Dr. Frank Vernon, research geophysicist at Scripps Institution of Oceanography, University of California at San Diego (UCSD), will head a team and project that will install seismic monitoring stations at a number of locations on the Hill to measure San Jacinto Fault activity. Two of the stations will be in Idyllwild. The others will be at Rouse Ridge Road in Anza, and Blackburn Canyon. Vernon is the current director of the U.S. Array Network Facility for the National Science Foundation’s EarthScope program, which deploys thousands of seismic, GPS, and other geophysical instruments to study the structure and evolution of the North American continent and the processes that trigger earthquakes.
The purpose of the Hill installations, said Vernon, is to better understand earthquake activity on this section of the San Jacinto Fault Network (SJFN). The SJFN is considered by seismologists to be one of the most active fault networks in Southern California, with regular quakes in the 2 to 3 magnitude range with larger quakes, in the 7 magnitude range, happening every 100 to 200 years. It is not a continuous fault but a series of faults that follow a north-south axis. “There has not been a rupture between two sections, from the top of Bautista Canyon down to Borrego Mountain, in over 200 years,” said Vernon. “The last major [mountain] quake was in 1800, in Anza.” Vernon said the Hill seismic project is designed to fill information gaps for activity in the immediate Anza-Idyllwild area. “This will give us better measurements in this area and show precise patterns of activity,” he said. Vernon noted that given the 200 years since the large Anza quake, and that major quakes in the 7 magnitude range occur roughly every 200 years on the mountain, this area is due.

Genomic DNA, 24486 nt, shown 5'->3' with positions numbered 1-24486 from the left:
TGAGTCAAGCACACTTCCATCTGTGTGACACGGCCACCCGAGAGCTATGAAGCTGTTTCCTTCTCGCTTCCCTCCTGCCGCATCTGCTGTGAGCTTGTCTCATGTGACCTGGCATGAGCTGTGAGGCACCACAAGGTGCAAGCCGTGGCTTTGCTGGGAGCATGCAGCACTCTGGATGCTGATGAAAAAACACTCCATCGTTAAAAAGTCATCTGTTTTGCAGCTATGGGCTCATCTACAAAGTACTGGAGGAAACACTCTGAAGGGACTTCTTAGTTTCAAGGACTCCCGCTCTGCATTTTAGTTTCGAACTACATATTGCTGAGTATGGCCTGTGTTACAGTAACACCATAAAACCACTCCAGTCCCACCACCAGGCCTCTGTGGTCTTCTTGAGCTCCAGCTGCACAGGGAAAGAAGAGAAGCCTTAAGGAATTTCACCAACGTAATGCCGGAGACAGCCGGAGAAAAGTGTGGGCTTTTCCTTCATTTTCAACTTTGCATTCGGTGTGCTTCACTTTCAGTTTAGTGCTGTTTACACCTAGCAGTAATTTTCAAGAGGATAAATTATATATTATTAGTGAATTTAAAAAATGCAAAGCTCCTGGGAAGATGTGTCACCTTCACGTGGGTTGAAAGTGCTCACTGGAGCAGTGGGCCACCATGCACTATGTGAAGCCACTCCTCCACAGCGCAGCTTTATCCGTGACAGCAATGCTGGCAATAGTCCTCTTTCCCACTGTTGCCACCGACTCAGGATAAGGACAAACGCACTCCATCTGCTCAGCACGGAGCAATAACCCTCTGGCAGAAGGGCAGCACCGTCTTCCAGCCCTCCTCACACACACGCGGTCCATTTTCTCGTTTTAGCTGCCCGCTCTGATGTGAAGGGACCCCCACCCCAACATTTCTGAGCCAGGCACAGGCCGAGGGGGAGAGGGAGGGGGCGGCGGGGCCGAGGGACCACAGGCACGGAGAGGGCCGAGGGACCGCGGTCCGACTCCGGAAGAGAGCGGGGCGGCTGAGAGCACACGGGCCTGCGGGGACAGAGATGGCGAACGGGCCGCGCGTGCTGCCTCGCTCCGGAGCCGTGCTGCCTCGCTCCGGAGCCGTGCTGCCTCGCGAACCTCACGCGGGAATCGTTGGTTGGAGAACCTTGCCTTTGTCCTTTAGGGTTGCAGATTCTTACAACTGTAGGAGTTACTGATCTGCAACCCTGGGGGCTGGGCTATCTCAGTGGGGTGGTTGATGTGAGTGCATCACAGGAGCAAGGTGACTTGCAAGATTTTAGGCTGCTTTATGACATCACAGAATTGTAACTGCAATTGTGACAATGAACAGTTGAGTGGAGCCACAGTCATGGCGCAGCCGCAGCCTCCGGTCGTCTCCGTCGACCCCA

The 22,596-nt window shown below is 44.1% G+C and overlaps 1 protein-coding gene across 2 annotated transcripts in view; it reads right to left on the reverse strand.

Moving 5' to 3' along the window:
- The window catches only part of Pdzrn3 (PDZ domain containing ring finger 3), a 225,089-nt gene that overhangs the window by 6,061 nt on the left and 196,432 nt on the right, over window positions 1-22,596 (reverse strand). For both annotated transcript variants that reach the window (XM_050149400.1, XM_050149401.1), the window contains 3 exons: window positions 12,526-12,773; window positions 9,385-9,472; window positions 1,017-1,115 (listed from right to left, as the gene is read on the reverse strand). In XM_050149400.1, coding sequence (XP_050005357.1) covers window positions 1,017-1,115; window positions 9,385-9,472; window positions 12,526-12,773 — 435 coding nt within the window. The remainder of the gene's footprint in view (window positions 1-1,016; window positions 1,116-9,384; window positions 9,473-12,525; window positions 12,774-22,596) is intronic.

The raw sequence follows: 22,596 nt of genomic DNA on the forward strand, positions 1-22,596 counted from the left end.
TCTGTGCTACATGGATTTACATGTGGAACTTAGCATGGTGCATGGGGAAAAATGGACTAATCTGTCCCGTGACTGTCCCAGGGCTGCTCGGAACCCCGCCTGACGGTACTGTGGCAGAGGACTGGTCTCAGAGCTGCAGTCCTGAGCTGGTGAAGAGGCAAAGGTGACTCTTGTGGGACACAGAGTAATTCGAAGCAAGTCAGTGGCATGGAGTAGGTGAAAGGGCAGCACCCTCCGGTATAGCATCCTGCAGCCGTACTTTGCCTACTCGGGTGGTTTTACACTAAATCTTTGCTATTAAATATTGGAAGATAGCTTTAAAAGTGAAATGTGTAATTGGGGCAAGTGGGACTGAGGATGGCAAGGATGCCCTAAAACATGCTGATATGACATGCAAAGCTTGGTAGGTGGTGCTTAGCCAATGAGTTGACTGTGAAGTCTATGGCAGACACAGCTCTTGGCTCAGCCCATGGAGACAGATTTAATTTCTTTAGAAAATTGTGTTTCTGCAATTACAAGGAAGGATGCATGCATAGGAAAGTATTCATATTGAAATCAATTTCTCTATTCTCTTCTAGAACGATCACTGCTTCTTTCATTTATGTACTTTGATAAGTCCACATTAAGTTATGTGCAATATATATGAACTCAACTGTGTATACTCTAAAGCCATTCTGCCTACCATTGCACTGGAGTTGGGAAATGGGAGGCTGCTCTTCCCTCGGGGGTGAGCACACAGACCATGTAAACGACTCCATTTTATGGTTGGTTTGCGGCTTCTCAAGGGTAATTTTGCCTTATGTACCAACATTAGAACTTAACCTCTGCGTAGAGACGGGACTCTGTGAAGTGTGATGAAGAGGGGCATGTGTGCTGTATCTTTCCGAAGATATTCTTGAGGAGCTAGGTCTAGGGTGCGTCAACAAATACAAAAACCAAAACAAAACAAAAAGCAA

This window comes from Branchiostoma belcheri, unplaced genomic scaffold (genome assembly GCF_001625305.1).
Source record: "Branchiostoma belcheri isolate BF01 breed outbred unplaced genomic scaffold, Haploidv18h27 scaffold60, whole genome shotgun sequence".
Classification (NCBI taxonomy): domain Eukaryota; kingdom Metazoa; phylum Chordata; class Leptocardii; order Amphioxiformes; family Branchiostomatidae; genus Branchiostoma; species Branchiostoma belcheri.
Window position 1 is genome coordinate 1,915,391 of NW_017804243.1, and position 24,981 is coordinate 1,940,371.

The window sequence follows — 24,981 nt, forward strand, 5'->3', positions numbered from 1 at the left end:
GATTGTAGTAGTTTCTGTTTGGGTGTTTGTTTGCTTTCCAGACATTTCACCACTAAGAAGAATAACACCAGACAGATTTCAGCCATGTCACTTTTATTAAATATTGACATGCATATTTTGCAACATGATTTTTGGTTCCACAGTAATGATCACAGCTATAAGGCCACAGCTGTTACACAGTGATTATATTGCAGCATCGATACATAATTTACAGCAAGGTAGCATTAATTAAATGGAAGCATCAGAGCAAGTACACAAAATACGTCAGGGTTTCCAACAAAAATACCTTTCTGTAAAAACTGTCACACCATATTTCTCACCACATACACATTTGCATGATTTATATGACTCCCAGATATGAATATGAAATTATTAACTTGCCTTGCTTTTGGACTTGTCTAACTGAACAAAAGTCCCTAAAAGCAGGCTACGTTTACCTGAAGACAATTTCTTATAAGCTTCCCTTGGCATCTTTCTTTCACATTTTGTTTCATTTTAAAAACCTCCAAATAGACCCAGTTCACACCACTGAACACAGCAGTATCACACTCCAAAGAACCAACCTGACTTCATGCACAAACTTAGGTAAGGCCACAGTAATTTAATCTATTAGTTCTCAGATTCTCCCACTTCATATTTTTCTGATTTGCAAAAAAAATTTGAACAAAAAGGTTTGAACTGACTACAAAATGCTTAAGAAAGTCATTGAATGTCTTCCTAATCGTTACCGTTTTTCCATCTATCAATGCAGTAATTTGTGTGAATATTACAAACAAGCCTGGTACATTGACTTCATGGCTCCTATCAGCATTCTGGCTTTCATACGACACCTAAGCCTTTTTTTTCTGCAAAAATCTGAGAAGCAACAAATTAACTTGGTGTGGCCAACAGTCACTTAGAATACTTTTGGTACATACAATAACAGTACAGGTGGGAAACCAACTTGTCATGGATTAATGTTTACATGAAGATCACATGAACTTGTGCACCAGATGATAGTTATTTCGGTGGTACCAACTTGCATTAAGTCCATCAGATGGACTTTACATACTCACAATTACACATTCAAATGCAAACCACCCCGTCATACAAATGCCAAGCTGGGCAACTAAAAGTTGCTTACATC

When asked the perennial question of whether these stations would help predict the next major quake, Vernon demurred. “We’re not able to predict at this in time,” he said. When asked if the Idyllwild area would get less shaking than off-Hill areas because we’re on bedrock granite, he offered a different opinion than some seismologists the Town Crier has talked to in the past. “You’re only six miles from the San Jacinto fault section that’s nearest you,” he said. “That’s a lot closer than to Palm Springs. You can definitely get strong shaking where you are.”
Vernon pointed out a strong earthquake near Idyllwild would carry the strongest energy upward toward ridgelines. “The energy travels upward,” he noted.
Vernon is still waiting for Forest Service approval before beginning installation of the monitoring units. “We’ve been trying to do this experiment for many years,” he noted. “Once we have the go ahead, I’ll get the team organized and move forward with the installations. Some of the installations will go in in short order.”
Vernon advocated preparedness, making homes and businesses in this area earthquake safe. “It [a large quake on the SJFN] may not happen in your lifetime,” he said. “But it is due.”